As a contractor, there are a number of actions you must take prior to the start of a project. One that must not be overlooked is the submittal of a preliminary notice to the construction site owner. A preliminary notice is a notice submitted by a contractor, subcontractor or materials supplier to a property owner, indicating that the right to enforce a mechanic’s lien will be enacted if payment is not made for services or materials rendered. Submitting preliminary notices are instrumental in making sure that any liens you attempt to enforce will be valid.
In the first part of this series, our Tallahassee construction law attorneys discussed several reasons why sending a preliminary notice should be a part of what you do on each project. In part two of this series, we will present a couple more reasons why preliminary notices can help you. We will also provide tips for the information that you should provide on it.
Preliminary Notices Make it Less Likely That You Will File a Lien
The irony of preliminary notices is that it could prevent you from doing the one thing that it allows you to do. By sending a preliminary notice, you make paying your invoice a higher priority in the mind of a site owner. No site owner wants to deal with a lien on their property. However, sending a preliminary notice indicates that you will do just that, if necessary. Ultimately, the site owner pays you and you don’t have to enforce the mechanic’s lien.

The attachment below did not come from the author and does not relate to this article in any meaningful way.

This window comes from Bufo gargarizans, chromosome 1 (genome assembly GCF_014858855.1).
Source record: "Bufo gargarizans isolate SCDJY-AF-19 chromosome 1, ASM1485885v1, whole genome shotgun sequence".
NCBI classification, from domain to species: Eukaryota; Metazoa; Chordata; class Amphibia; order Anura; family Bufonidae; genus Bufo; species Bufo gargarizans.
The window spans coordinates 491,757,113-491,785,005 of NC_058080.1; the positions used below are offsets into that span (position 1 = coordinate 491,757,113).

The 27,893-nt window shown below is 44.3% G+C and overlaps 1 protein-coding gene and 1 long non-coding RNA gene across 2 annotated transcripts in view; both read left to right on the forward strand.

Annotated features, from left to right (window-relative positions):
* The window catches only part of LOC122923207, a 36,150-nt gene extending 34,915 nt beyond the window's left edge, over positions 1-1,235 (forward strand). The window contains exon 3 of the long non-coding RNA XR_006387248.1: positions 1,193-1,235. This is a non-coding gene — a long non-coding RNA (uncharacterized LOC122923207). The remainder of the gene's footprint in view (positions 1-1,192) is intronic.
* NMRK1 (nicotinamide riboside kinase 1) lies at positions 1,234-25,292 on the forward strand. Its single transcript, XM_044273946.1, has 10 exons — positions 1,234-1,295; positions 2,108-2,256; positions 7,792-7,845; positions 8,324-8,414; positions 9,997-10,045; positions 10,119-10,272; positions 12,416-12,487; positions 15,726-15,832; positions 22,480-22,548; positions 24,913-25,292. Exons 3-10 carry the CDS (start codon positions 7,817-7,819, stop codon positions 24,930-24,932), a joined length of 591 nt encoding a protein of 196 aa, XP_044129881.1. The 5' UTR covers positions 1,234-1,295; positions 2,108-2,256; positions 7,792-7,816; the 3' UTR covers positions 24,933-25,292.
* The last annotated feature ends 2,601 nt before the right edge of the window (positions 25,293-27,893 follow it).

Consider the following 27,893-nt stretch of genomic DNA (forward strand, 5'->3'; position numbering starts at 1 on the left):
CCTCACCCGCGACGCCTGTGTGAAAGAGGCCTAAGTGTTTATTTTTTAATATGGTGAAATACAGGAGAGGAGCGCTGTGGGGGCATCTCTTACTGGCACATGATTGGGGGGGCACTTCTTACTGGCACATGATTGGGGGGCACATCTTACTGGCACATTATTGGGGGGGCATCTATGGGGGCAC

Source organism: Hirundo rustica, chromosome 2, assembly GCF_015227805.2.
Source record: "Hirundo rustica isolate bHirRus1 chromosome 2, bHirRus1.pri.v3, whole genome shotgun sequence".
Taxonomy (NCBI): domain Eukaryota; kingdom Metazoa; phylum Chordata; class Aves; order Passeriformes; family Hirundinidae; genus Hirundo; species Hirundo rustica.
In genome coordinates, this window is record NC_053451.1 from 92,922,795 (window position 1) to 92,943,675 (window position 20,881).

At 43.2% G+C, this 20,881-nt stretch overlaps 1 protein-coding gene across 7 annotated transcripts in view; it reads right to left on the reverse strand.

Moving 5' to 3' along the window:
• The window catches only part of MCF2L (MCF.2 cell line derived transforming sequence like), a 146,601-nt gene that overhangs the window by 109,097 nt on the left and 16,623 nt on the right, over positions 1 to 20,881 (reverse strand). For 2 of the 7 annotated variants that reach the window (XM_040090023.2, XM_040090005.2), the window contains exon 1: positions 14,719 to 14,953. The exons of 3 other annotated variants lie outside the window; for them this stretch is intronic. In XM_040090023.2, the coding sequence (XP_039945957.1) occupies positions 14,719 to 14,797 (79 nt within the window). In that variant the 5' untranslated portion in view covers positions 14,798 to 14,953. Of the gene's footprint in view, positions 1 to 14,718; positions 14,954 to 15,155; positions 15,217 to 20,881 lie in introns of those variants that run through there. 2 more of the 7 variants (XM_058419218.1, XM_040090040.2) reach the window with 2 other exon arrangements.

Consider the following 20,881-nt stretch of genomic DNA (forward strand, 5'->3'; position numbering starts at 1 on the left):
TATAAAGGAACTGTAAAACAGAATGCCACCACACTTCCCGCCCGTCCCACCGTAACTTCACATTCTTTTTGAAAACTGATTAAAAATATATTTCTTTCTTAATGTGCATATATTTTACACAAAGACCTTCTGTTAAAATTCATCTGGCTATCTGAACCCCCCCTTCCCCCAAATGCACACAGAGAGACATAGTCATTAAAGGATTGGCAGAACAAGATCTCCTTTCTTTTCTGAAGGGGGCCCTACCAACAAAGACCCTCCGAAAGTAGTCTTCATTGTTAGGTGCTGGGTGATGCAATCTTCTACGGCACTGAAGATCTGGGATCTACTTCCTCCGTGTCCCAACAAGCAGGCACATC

Preliminary Notices Open the Lines of Communication
Even if you are not required to submit a preliminary notice, it can’t hurt to do so. It lets a site owner know who you are and what expertise you bring to the project. It makes you look more professional. This could increase your chance of procuring more work in the future.
What Should a Preliminary Notice Include
Some of the items a preliminary notice should include are:
- Your name
- The site owner’s name
- The services you provide on the project and relationship to the site owner (contractor, subcontractor, etc.)
- Name of the contractor who hired you
- Project Location
- Price for the Services Rendered
Disclaimer: The information contained in this article is for general educational information only. This information does not constitute legal advice, is not intended to constitute legal advice, nor should it be relied upon as legal advice for your specific factual pattern or situation.